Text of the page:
Under the new tax devolution regime, it is for states to set their priorities in providing public services
The implementation of the 14th Finance Commission recommendations increasing the tax devolution to the states in the divisible pool by 10 percentage points, from 32% to 42% has triggered changes in both the Union’s and states’ budgeting. For the Union government, this has provided an opportunity to rationalise the non-statutory transfers. Given that the Finance Commission has taken into account the states’ total revenue expenditure requirements, including plan revenue expenditures, the block transfers given by the Planning Commission get subsumed. The higher tax devolution also limits the fiscal space for giving specific purpose transfers and this presents an opportunity to consolidate and restrict the central schemes to those involving significant inter-state externalities or redistributive reasons.
On the states’ side, the opportunity presents itself to rationalise the budget exercise and focus on their Constitutional functions. The immediate challenge relates to realignment of their own spending priorities based on the changed composition of transfers. In fact, they now have the opportunity to rationalise their budgeting by allocating resources to meet their Constitutional obligations without making the artificial distinction between plan and non-plan, and to assign as much priority to the maintenance as to the creation of assets. This does not mean that the states should give up the planning process altogether. After meeting the requirements for the existing programmes, they can allocate expenditures to new schemes to forge a better linking of expenditures to outputs and outcomes.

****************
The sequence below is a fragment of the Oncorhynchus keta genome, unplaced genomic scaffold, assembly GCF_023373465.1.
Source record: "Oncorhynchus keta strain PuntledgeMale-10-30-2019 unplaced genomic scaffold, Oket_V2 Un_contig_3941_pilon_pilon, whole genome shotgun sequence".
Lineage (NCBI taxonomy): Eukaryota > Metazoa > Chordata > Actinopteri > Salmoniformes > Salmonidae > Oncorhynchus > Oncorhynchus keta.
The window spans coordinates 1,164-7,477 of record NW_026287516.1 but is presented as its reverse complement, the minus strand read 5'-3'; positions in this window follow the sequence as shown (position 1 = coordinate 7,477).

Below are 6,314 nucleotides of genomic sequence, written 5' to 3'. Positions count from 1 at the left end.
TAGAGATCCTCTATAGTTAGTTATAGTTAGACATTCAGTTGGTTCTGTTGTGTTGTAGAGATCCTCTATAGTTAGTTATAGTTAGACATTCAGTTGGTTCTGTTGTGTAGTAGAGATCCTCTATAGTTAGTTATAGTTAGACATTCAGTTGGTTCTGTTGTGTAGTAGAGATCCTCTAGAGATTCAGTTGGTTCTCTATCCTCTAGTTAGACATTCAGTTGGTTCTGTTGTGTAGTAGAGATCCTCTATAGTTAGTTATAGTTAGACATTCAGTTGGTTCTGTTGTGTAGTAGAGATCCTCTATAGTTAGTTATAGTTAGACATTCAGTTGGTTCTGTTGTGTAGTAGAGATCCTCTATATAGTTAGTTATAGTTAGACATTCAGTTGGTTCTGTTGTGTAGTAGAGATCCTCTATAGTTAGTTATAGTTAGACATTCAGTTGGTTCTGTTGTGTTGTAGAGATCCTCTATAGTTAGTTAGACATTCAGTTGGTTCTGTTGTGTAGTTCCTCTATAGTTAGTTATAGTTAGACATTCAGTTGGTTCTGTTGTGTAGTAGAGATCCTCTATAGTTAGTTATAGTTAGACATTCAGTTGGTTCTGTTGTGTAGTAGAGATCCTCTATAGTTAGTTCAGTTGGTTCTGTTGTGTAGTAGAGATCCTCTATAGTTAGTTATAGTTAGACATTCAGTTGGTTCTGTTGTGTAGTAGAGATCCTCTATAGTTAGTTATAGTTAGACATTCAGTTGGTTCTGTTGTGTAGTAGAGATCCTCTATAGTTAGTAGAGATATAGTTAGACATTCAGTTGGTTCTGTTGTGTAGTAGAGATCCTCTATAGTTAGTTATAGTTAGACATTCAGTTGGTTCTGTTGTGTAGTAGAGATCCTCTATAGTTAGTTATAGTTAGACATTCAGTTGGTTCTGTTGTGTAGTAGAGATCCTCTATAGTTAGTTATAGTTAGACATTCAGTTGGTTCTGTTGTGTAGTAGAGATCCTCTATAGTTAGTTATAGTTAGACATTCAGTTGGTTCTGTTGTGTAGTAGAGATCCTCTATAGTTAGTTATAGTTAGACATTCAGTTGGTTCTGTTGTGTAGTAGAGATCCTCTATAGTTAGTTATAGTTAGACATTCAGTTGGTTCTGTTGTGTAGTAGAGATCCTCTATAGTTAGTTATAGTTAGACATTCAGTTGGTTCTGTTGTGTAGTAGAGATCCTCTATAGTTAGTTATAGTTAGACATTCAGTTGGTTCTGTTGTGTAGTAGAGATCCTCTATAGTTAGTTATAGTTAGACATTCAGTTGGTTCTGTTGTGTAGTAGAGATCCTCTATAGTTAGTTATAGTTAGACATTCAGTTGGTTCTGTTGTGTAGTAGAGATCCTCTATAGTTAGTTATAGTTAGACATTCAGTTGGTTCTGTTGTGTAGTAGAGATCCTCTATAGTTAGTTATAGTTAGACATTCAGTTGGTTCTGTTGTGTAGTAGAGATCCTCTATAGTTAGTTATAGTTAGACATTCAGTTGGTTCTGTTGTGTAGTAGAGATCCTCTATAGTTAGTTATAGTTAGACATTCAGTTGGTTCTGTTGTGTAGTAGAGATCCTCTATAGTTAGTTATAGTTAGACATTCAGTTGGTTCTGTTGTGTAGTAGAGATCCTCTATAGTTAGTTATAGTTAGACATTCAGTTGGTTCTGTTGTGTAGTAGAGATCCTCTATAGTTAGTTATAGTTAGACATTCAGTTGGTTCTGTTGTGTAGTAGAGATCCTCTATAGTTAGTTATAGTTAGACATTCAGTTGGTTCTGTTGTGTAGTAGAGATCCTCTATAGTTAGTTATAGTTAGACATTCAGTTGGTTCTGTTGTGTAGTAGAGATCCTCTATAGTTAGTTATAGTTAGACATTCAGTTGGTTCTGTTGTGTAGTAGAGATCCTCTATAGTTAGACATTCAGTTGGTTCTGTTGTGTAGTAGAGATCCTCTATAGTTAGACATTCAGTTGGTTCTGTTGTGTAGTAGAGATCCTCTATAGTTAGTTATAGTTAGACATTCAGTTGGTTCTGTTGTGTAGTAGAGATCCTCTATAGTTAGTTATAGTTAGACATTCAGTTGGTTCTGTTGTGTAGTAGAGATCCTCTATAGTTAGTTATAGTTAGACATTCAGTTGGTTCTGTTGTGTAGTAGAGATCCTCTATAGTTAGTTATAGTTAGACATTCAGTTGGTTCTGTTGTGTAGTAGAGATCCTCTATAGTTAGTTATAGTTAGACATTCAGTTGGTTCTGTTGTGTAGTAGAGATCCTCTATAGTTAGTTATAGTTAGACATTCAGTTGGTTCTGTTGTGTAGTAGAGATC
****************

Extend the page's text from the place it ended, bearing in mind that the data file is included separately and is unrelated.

The way in which the Union government has responded to the Finance Commission’s recommendations can be inferred from the changed size and composition of the transfers from various sources (see accompanying table) in Budget FY16. The first question is, has there been a significant increase in the proposed transfers in FY16 as a consequence of the Finance Commission’s recommendations? The proposed transfers relative to GDP in FY16 (5.9%) show only a marginal increase over the actual of FY14 (5.2%) and revised estimate of FY15 (5.5%). Whether or not it will be higher will depend on the actual collection of Union tax revenue during the course of the year. The budget assumes increase in the tax revenue in FY16 by 15.8% over the revised estimate of FY15, which may not be too unrealistic considering the possibility of economic revival and the increase in the rate of service tax.
What is more significant is the change in the composition of transfers. The Finance Commission transfers, now constitute over three-fourths of the total transfers and the share of plan grants have been reduced from about 40% of the total in FY15 to just 24% in FY16. Thus, the states are poised to receive much higher untied transfers mainly due to the increased tax devolution, the share of which in the total transfers has increased from about a half to about two-thirds. This enables greater stability, certainty and buoyancy in the transfer system and autonomy in the allocation of funds to public services according to their own preferences and priorities.